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Elaborate Hobbies

This is a summer repeat from 2011.

The most innocent remarks often hide profound truths.  One of the regular commenters of Barataria recently confessed that trying to make sense of the world was a “major hobby” – a statement similar to what many of you have said over the years. Barataria itself is a hobby dedicated to the same basic principle – the world we live in takes some effort to make sense of.  Unsaid is the implication that the professionals that are supposed to be helping us in the process aren’t all that helpful.

As hobbies go, it might seem a bit strange.  Yet it’s easy to argue the flip side, namely that this should be the duty of every citizen of a Democratic Republic.  Certainly, there was a time not all that long ago when everyone who hoped to be called a Gentleman spent a lot of time connecting with people and connecting the dots of their world.

What is the role of hobbyists in an integrated world once defined by experts who may be falling down horribly?  The new world beyond this Depression might well be defined by hobbyists like us.  That’s where it gets interesting.

The only reason we can talk about the Founding Fathers as a group is they got over their petty differences.

Hobbyists taking over from professionals is hardly a new concept in history.  The US was founded on a very similar idea in the first place, if nothing else.  A more interesting example of hobbyists redefining their world is “The Five”, who came together in 1856 for the purpose of creating a new Russian music.  Only one of them had formal training and they all had day jobs – Modest Mussorgsky was a lawyer, Nikolai Rimsky-Korsakov was a Naval officer (who wrote onboard his ship), Aleksander Borodin a Chemist, and César Cui an Army officer – all joined together by Mily Balakirev, a conductor.  They worked together to replace the bits and pieces borrowed from the rest of Europe and create something new with a strong, uniquely Russian identity.

Hopefully you recognize some of the names, particularly Mussorgsky who became famous for “Pictures at an Exhibition” and “Night on Bald Mountain”.  You will find much of their music running in the background of nearly any documentary on Russia because to the world The Five defined Russia.

Modest Mussorgsky. He looks like a lot of fun to hang with.

The Five make a good example of hobbyists taking over the scene because in a certain sense what they produced was not particularly Russian.  They lacked the free time and training to go out and catalog genuine folk music from the people themselves.  Their work came primarily from within, a gut instinct that resonated outward.  Today’s blogging world is not substantially different as hobbyists work to understand – and possibly redefine – the world we live in today.

Modern music as we know it in the US is full of people with little or no training, other than their own relentless drive and passion, so the example of hobbyist musicians may not come as any surprise.  Rap, as an art form, was also crafted entirely by people who put it together as they went.  What is different about The Five is that they were the first to do this and they very deliberately intended to define not just their art but their nation in the process.  Ambition, as much as art or a great scene, made it happen.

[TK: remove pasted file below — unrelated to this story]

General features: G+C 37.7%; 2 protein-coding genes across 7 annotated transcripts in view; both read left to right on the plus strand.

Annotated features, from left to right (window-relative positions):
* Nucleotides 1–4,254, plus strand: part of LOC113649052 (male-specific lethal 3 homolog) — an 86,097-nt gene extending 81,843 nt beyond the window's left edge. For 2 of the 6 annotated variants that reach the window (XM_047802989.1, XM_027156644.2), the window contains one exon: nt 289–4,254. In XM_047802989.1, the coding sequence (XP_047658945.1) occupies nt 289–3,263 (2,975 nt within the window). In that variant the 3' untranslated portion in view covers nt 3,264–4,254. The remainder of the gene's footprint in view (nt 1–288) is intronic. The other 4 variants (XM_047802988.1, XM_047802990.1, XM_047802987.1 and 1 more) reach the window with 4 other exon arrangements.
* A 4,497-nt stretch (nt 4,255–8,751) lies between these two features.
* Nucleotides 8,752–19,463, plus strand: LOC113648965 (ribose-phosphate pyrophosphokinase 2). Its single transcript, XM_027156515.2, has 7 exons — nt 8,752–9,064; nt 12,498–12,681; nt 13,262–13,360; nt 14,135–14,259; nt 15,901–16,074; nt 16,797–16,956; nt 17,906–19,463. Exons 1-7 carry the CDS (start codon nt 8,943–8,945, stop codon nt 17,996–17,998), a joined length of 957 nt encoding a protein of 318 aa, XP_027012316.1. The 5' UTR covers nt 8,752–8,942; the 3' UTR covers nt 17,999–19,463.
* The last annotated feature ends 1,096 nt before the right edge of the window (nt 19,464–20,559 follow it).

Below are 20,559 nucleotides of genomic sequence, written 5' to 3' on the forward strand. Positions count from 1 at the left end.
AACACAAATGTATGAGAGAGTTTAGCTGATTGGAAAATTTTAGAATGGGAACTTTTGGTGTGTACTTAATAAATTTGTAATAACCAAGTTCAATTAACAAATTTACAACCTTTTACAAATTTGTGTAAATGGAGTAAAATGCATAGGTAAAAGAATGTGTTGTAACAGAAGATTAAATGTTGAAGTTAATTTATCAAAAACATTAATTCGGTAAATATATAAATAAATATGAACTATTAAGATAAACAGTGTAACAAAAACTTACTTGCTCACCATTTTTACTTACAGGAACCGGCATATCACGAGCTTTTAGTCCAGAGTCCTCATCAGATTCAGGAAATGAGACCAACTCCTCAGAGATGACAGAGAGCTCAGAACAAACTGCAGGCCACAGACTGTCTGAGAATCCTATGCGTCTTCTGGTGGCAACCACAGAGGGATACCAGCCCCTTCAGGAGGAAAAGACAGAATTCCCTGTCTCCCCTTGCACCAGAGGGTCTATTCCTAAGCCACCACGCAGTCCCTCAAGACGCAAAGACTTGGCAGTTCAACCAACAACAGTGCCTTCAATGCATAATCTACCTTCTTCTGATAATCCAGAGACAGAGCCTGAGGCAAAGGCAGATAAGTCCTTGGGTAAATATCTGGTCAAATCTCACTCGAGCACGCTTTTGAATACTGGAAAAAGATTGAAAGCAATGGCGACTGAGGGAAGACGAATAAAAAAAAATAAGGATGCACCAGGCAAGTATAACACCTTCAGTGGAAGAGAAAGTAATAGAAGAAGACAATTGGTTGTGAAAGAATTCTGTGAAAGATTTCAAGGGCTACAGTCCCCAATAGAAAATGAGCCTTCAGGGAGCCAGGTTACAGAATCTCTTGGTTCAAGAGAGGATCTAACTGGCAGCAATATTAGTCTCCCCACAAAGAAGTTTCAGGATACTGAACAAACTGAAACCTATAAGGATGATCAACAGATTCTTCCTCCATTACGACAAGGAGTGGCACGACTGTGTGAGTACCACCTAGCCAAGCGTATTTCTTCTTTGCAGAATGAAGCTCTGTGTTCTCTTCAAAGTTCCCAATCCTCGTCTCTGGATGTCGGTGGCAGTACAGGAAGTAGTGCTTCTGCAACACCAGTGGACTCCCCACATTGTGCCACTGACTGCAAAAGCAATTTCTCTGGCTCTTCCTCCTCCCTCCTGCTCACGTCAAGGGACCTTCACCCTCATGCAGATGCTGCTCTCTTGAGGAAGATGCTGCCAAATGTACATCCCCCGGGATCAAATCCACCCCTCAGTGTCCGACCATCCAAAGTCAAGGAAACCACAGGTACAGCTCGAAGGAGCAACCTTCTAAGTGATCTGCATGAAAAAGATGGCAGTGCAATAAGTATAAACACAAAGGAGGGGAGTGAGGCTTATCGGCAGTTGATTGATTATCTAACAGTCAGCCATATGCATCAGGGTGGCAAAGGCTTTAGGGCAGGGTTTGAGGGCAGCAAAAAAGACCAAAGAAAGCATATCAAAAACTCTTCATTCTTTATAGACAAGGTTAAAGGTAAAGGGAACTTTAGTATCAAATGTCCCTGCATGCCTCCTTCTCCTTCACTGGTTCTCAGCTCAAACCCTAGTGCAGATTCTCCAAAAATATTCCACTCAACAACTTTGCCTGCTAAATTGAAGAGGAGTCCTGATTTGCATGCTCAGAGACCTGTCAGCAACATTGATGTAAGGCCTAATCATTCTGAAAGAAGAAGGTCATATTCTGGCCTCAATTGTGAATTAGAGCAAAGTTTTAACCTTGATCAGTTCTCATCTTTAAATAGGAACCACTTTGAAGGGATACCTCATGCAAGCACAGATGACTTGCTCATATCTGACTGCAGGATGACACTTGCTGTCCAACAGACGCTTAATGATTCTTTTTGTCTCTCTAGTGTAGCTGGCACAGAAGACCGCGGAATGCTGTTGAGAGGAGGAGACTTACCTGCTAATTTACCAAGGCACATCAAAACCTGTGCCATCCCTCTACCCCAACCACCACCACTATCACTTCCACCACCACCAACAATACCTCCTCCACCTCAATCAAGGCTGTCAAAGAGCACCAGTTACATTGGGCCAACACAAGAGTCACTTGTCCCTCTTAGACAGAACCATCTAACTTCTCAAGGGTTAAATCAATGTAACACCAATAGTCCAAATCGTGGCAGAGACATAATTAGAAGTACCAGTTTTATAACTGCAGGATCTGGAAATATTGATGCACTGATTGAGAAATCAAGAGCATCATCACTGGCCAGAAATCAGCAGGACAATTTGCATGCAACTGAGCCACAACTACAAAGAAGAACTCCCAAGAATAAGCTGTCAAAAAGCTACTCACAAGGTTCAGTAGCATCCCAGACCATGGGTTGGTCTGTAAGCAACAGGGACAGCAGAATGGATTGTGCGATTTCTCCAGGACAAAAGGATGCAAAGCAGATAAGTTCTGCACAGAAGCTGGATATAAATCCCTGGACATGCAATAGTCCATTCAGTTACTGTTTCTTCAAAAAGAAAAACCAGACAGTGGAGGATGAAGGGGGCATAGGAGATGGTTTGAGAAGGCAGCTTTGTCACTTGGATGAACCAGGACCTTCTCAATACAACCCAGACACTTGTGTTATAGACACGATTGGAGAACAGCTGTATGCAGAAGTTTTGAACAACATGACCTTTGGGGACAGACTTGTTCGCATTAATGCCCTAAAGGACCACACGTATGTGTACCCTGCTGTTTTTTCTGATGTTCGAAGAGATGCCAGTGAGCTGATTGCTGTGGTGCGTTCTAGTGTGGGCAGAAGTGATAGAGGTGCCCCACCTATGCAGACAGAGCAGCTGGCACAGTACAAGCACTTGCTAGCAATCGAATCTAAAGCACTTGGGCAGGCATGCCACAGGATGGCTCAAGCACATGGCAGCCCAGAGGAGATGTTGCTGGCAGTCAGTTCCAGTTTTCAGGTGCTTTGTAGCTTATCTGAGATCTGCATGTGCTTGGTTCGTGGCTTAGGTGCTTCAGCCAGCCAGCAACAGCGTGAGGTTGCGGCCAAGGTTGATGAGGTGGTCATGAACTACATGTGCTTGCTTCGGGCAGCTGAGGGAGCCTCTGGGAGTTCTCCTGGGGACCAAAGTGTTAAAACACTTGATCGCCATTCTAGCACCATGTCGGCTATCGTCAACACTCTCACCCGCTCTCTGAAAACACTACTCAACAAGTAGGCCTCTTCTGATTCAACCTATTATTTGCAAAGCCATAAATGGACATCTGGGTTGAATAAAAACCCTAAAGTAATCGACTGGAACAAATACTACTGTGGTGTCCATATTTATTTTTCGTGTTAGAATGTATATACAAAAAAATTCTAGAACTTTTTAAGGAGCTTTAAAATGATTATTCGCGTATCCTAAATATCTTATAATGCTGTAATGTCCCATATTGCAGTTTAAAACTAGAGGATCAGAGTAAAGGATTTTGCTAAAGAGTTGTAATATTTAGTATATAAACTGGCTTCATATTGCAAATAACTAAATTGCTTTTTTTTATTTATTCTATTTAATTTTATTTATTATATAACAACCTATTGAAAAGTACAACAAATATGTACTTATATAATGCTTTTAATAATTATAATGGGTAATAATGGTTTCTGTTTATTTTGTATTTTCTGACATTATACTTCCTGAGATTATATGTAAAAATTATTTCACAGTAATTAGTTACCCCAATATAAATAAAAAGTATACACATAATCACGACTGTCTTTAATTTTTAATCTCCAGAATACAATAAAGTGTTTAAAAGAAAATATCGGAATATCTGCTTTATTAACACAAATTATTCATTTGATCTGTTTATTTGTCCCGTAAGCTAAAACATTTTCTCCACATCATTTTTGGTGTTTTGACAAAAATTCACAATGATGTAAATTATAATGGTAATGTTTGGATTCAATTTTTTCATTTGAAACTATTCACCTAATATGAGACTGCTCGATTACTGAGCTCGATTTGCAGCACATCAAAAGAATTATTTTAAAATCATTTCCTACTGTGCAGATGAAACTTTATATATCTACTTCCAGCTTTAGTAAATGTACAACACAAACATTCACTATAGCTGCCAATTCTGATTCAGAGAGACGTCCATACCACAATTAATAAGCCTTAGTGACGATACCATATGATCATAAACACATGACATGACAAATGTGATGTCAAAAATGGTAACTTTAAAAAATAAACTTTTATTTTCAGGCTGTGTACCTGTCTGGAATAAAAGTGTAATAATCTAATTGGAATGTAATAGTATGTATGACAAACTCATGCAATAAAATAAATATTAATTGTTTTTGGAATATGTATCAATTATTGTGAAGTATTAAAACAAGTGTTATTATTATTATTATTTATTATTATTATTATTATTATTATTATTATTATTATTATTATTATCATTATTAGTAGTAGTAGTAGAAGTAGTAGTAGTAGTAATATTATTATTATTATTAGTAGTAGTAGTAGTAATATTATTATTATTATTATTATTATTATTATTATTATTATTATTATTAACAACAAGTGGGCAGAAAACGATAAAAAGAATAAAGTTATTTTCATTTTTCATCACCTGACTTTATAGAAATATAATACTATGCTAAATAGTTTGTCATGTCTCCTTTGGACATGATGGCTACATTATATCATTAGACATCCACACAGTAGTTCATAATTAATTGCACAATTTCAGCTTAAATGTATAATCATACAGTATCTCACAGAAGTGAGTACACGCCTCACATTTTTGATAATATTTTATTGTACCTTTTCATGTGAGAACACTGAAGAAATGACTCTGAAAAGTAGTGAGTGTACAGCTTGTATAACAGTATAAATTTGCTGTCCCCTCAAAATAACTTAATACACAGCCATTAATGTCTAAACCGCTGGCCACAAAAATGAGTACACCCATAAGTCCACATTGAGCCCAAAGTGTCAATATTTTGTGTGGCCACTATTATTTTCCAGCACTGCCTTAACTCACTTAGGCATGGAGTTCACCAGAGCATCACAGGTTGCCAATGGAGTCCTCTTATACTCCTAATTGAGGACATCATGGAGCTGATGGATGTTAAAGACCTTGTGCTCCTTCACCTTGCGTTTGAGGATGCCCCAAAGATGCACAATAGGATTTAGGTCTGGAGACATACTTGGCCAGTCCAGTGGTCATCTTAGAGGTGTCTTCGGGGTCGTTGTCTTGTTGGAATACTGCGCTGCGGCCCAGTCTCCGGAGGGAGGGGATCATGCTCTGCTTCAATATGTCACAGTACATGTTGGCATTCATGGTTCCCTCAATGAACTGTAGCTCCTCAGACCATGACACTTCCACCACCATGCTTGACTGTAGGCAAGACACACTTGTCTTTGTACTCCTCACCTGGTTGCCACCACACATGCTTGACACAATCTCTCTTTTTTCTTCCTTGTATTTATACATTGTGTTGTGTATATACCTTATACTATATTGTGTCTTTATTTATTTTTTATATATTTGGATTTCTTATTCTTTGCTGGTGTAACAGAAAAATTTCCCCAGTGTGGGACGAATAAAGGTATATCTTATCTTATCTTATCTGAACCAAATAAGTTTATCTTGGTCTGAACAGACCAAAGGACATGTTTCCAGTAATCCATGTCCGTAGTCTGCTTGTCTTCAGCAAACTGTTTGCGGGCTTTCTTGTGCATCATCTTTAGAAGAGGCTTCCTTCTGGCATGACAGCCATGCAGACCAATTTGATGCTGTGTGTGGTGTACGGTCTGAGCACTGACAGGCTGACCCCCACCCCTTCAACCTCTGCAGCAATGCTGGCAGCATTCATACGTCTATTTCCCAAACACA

The field of writing is often infused by hobbyists as well, but rarely has there been such an organized effort.  I have described the state of writing (and culture) today as “Waiting for Steinbeck”, which is to say that we’re looking for someone who can chronicle what is really happening away from the bright lights of teevee and celebrity.  That movement will probably come from hobbyists when it comes.  Your guess is as good as mine as to when it will happen, but I believe that it must.  You don’t have to look further than the number of movies that are remakes of cartoons to realize that our creative juices desperately need to be refreshed.

Bob Ross, who taught millions to just get painting. Why not?

Away from art forms, however, the idea of hobbyists becomes a bit trickier.  Is simply understanding the world really a hobby?  If it takes up a lot of time and becomes a passion on its own it certainly qualifies.  Many of you have used the term “hobby” to describe what you do, implying a certain craftsmanship in this interactive world.  You do more than read, you comment and contribute and work things out with other people.

Will this ultimately define a new world, as our Founding Fathers or The Five set out to do?  I think it might have to.  Which is to say that we might need to organize ourselves a bit better and be more deliberate in how we approach our shared hobby.  What might that mean to you?

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